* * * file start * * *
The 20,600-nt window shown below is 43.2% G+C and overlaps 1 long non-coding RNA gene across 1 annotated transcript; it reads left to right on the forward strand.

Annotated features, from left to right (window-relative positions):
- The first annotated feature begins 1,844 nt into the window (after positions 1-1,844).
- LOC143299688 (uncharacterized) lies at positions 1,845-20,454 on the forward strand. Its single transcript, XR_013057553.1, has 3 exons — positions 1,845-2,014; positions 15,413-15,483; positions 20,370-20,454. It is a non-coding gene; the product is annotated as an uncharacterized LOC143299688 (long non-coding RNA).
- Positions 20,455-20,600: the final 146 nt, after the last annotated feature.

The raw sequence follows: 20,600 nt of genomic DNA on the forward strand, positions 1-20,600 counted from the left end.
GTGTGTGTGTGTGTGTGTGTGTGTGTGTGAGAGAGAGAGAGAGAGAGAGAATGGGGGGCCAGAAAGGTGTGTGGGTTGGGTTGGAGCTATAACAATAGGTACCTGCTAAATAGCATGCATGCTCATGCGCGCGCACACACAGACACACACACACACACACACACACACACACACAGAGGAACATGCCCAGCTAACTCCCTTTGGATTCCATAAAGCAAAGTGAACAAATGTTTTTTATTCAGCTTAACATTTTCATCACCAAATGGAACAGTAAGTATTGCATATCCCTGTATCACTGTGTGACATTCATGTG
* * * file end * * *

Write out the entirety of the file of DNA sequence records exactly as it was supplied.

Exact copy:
The 20,600-nt window shown below is 43.2% G+C and overlaps 1 long non-coding RNA gene across 1 annotated transcript; it reads left to right on the forward strand.

Annotated features, from left to right (window-relative positions):
- The first annotated feature begins 1,844 nt into the window (after positions 1-1,844).
- LOC143299688 (uncharacterized) lies at positions 1,845-20,454 on the forward strand. Its single transcript, XR_013057553.1, has 3 exons — positions 1,845-2,014; positions 15,413-15,483; positions 20,370-20,454. It is a non-coding gene; the product is annotated as an uncharacterized LOC143299688 (long non-coding RNA).
- Positions 20,455-20,600: the final 146 nt, after the last annotated feature.

The raw sequence follows: 20,600 nt of genomic DNA on the forward strand, positions 1-20,600 counted from the left end.
GTGTGTGTGTGTGTGTGTGTGTGTGTGTGAGAGAGAGAGAGAGAGAGAGAATGGGGGGCCAGAAAGGTGTGTGGGTTGGGTTGGAGCTATAACAATAGGTACCTGCTAAATAGCATGCATGCTCATGCGCGCGCACACACAGACACACACACACACACACACACACACACACACAGAGGAACATGCCCAGCTAACTCCCTTTGGATTCCATAAAGCAAAGTGAACAAATGTTTTTTATTCAGCTTAACATTTTCATCACCAAATGGAACAGTAAGTATTGCATATCCCTGTATCACTGTGTGACATTCATGTG